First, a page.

India to sign trade agreement with EFTA today: What is the significance of the deal?

GS Paper II & III

News Excerpt: 

India and the European Free Trade Association, comprising Norway, Switzerland, Iceland, and Liechtenstein, signed a free trade agreement on 10 March 2024.

Key Highlights of the Agreement: The agreement, officially called the Trade and Economic Partnership Agreement (TEPA), aims to encourage investments and enhance trade in goods and services between India and the EFTA nations. 

  • The agreement consists of 14 chapters covering various aspects such as trade in goods, rules of origin, trade in services, investment promotion, intellectual property rights (IPRs), and more. 
  • This is India's fourth such agreement since 2014, with previous agreements signed with Mauritius, the UAE, and Australia. 
  • EFTA countries have committed to investing $100 billion in India over the next 15 years, reflecting the potential for economic growth and job creation. 
  • Negotiations for the agreement began in 2008, with 13 rounds of talks held until 2013. After a hiatus, negotiations resumed in October 2023 and concluded swiftly. 
  • The two-way trade between India and EFTA countries was $18.65 billion in 2022-23, with Switzerland being India's largest trading partner in the EFTA bloc, followed by Norway. 
  • India is also separately negotiating a comprehensive free trade agreement with the European Union (EU), a 27-nation bloc, indicating India's commitment to expanding its trade relations globally.

The timing of India signing the trade agreement with the European Free Trade Association (EFTA) is crucial for several reasons:

  • Election Year Concerns: Over 64 countries, including India, are heading into elections this year. This could lead to a pause in free trade agreements (FTAs) as political priorities shift during election periods.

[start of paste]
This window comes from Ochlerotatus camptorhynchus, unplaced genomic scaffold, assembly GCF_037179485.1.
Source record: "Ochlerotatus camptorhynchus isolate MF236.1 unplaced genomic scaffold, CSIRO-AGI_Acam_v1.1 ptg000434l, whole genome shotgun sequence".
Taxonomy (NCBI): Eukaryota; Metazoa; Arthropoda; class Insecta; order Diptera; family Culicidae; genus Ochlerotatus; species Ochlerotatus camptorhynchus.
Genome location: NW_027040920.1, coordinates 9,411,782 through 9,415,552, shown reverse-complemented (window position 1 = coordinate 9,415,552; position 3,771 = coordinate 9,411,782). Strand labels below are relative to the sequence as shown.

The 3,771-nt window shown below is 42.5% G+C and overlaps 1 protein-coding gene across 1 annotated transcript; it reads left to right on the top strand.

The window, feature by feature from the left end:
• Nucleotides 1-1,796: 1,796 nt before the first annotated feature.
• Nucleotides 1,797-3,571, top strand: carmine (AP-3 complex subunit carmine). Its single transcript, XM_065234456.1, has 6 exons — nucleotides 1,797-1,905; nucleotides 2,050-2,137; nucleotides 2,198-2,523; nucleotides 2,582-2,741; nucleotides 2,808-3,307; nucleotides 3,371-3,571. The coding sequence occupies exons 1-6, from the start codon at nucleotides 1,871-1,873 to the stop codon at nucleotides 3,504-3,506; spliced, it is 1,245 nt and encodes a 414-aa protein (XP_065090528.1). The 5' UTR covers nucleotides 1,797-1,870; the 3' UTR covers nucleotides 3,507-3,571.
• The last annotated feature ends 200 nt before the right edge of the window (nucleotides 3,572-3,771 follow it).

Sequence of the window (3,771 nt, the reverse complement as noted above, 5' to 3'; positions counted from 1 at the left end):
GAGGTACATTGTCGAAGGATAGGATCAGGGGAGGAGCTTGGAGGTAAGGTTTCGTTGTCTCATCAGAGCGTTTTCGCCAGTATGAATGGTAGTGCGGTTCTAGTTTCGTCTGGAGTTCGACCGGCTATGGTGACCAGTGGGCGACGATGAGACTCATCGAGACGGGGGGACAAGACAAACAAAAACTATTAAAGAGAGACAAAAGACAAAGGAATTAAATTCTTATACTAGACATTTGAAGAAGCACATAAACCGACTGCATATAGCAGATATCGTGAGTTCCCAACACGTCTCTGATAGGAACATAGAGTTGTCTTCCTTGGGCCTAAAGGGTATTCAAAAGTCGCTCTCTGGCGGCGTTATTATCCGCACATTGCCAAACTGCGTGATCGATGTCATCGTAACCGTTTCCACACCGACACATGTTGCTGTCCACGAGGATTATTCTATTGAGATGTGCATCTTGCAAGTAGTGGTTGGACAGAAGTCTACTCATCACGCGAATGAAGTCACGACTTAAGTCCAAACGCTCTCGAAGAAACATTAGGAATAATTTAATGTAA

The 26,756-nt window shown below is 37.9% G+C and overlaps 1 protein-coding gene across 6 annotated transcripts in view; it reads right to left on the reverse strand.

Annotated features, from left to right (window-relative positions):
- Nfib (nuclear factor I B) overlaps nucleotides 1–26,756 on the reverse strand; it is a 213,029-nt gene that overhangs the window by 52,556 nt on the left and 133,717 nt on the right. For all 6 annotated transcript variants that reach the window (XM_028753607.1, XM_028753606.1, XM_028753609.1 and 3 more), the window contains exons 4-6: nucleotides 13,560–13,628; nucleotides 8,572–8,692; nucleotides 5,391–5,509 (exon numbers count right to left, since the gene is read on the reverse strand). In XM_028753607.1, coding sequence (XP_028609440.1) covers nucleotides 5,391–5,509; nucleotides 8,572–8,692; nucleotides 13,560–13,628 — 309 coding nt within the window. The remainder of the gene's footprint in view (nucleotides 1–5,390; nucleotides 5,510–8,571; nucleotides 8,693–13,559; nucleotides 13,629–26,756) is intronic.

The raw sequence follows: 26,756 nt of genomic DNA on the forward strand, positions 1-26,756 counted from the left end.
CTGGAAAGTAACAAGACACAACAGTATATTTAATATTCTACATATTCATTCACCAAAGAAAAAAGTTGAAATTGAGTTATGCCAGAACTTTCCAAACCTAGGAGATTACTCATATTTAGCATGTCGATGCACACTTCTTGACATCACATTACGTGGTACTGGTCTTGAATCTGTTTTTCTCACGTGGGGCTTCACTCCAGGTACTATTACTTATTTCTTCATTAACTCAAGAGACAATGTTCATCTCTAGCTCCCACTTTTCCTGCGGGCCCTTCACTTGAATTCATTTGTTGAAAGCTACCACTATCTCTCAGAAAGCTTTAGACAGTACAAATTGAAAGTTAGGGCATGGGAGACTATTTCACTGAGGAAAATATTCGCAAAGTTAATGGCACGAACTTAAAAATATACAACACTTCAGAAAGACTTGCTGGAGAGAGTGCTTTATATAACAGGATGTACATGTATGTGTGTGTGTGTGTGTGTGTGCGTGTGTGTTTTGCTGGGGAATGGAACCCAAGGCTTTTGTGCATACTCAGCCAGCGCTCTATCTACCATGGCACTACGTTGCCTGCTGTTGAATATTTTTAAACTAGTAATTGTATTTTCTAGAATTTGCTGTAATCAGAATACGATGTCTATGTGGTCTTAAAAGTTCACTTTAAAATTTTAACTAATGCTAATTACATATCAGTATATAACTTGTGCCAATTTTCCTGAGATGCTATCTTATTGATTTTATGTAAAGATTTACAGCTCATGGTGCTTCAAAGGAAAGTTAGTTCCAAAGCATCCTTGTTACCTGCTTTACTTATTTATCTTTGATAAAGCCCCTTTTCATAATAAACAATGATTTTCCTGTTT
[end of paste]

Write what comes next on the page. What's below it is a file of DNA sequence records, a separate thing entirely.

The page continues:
• Global Supply Chain Shift: There's a significant shift in global investment away from China, presenting an opportunity for countries like India to attract investment. The signing of the agreement allows India to capitalize on this shift.
  • Competition from Other Nations: Vietnam-led Association of Southeast Asian Nations (ASEAN) nations and North American countries like Mexico are also emerging as favorable investment destinations. India needs to act swiftly to compete with these countries for investment.
  • Geo-political Opportunity: Delaying integration into global supply chains could result in missed opportunities for India to establish itself as a key player in the global economy.

India pushed for investment commitment in the EFTA deal due to several reasons:

  • Trade Deficit Concerns: India runs trade deficits with most of its major trading partners. Past FTAs, especially with ASEAN nations, have widened India's trade gap. India sought investment commitments to balance this trade deficit.
  • Tariff Disparities: India's average tariffs are higher compared to developed nations, making it easier for FTA partners to access the Indian market. The investment commitment could help offset some of these disparities.
  • Services Sector Potential: India stands to gain in the services sector, which is a significant contributor to its economy. The deal could further boost this sector.
  • Beneficiary Sectors: Sectors in India that could benefit from EFTA investment include pharma, chemicals, food processing, and engineering. Investments from EFTA, particularly Norway's sovereign wealth fund, could help India diversify its imports away from China.